Writing in the Pittsburgh Post-Gazette on 10 March, the last ambassador of the United States to Somalia (1994-95), Daniel H. Simpson, posed the question 'Why, apart from the only lightly documented charge of Islamic extremism among the Shabaab, is the United States reengaging in Somalia at this time?' He provided the answer himself: 'Part of the reason is because the United States has its only base in Africa up the coast from Mogadishu, in Djibouti, the former French Somaliland. The US Africa Command was established there in 2008, and, absent the willingness of other African countries to host it, the base in Djibouti became the headquarters for US troops and fighter bombers in Africa.'
AFRICOM, responsible for US military operations for the whole of the African continent except Egypt, was established in October 2008, but the idea goes back to the beginning of the decade, when the US National Intelligence Council estimated that the US will buy 25 per cent of its oil from Africa by 2015. Oil and natural gas seems to always sit nicely with this so-called war on terror.
The case of Somalia epitomizes the proxy war situation in Africa and also smashes some of the myths around why African countries are in the situation they are. It's sometimes argued that the different languages and tribes in many African countries are the cause of their problems. However, Somalia is one country with one language and one dominant religion, so by that reasoning it should have more internal harmony than its neighbors. The explanation for its problems lies in the history of colonialism and exploitation by Western powers. The breakdown of national cohesion in Somalia and the civil war in 1988, since when the country has been ungovernable from Mogadishu, was caused by its use in the Cold War and specifically by President Siyad Barre's decision to seek alliances with the US and apartheid South Africa against Soviet Union-backed Ethiopia. Subsequent international interventions, like the UN force in 1992 and the Ethiopian US-backed invasion in 2006 have been more about occupation than mediation.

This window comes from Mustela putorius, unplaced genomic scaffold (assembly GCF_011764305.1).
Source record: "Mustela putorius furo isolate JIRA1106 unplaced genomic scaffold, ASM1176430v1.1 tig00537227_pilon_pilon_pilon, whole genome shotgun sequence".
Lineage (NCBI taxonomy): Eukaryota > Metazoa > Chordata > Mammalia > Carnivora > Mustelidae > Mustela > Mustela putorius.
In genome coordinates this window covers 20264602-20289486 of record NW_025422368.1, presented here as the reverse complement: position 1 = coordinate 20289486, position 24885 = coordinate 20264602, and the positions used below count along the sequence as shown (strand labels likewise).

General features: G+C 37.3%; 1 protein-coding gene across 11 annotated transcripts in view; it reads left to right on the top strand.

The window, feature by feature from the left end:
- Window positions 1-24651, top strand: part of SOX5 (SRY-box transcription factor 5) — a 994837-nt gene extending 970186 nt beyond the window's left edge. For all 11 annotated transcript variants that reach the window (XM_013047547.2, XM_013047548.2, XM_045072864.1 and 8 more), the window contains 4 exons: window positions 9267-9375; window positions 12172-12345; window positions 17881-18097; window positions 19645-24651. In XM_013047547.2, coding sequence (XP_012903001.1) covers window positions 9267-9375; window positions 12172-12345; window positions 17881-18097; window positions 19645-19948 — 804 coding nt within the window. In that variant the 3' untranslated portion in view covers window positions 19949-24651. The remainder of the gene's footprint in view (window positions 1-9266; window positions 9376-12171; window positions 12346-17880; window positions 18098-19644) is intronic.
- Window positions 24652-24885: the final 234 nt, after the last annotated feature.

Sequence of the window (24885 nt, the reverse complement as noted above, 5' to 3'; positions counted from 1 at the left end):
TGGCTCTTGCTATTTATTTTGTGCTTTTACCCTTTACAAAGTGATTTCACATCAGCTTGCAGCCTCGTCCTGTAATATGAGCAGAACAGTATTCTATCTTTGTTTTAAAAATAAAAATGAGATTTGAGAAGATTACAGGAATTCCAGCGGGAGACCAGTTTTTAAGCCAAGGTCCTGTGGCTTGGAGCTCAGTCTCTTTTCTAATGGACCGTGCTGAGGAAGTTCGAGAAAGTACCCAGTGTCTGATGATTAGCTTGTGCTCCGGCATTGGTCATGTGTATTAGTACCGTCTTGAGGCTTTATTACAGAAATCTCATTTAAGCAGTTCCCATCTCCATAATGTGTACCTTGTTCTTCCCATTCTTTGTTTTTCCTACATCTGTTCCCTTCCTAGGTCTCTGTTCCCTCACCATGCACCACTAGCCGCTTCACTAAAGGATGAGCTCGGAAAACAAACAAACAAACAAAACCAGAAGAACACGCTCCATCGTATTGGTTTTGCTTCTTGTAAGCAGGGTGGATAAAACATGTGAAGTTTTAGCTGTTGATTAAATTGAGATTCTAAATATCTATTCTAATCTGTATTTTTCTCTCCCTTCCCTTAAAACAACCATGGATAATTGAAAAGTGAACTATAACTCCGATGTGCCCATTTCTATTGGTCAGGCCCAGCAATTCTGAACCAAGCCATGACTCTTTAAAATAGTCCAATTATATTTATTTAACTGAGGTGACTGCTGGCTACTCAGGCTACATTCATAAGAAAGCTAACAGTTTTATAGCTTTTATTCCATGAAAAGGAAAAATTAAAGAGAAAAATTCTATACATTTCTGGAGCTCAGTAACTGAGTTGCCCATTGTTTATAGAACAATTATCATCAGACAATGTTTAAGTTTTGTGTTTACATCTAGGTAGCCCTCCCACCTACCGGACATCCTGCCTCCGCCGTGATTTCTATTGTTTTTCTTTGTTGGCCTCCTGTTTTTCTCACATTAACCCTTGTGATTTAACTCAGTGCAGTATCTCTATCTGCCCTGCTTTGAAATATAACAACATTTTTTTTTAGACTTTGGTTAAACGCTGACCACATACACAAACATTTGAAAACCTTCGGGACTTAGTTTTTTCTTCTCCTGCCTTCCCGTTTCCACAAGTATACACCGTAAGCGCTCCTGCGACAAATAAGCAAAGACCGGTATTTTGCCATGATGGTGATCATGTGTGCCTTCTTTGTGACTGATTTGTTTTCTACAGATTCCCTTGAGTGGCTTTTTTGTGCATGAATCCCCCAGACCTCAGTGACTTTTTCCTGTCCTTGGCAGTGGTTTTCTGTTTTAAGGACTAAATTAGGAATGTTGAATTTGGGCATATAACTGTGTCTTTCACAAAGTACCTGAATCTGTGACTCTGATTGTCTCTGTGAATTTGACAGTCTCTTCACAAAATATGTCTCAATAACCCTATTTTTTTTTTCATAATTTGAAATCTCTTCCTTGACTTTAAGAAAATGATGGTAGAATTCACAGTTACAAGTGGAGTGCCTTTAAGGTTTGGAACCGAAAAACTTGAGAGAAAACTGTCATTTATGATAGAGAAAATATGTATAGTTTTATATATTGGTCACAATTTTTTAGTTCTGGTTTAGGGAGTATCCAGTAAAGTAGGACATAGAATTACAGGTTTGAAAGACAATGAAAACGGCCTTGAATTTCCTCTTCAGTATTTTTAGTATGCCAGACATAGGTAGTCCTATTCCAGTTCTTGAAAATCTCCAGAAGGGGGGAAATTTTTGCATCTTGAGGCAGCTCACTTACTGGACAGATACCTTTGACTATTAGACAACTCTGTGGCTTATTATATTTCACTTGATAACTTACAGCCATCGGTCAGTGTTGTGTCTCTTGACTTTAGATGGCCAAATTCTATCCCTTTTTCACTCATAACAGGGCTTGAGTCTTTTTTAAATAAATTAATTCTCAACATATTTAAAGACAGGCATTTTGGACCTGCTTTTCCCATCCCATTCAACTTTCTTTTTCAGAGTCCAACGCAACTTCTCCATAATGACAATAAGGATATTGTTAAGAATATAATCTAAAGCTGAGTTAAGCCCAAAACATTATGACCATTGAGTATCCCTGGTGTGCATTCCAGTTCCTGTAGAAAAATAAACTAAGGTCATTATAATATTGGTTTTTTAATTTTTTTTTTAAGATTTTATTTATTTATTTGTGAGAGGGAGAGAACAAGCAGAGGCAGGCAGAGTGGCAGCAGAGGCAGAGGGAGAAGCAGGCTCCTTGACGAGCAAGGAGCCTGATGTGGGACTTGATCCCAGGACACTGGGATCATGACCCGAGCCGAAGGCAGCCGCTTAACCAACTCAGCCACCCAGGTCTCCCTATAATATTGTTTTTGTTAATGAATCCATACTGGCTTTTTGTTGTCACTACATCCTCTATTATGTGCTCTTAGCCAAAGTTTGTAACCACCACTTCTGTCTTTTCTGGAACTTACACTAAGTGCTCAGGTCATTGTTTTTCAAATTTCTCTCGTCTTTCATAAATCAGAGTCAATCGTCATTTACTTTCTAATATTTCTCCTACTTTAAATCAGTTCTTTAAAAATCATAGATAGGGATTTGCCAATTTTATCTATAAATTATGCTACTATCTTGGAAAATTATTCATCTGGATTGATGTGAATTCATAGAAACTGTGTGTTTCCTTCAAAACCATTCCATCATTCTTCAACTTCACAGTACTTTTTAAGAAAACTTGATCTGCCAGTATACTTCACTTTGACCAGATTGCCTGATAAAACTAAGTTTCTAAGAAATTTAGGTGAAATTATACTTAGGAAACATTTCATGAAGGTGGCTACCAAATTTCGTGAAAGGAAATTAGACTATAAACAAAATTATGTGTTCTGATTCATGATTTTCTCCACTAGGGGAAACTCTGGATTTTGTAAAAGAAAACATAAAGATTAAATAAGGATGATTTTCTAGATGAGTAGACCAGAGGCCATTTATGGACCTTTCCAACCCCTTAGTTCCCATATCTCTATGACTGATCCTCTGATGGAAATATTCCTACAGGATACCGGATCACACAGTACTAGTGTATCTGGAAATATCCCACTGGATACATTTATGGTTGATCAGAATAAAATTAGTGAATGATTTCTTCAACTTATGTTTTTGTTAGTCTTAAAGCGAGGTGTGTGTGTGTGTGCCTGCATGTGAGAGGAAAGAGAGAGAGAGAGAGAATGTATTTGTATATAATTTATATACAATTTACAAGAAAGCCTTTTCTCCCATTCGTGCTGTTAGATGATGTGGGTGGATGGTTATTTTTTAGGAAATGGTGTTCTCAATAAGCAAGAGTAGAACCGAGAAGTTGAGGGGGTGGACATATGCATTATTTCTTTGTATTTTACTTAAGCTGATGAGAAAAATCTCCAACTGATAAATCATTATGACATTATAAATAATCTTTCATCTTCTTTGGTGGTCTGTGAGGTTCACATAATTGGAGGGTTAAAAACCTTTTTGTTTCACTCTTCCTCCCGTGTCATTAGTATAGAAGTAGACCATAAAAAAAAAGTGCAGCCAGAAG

The US proxy war in Africa is a mechanism to re-colonize the continent and extend the boundaries of the war on terror. It's time to mobilize against it. To support the campaign against AFRICOM and the proxy situation in Africa, check the Sons and daughters of Africa Movement Facebook page, coordinated in Europe by Agnes Munyi-Vanselow and Explo Nani-Kofi of KILOMBO - Campaigning Against Proxy War Situation in Africa and AFRICOM. The latter is affiliated with the Stop the War Coalition in the UK.
This article was originally published by Counterfire. Explo Nani-Kofi is coordinator of KILOMBO - Centre for Civil Society and African Self-Determination as well as editor of the Kilombo Pan-African Community Journal.
27 May 2010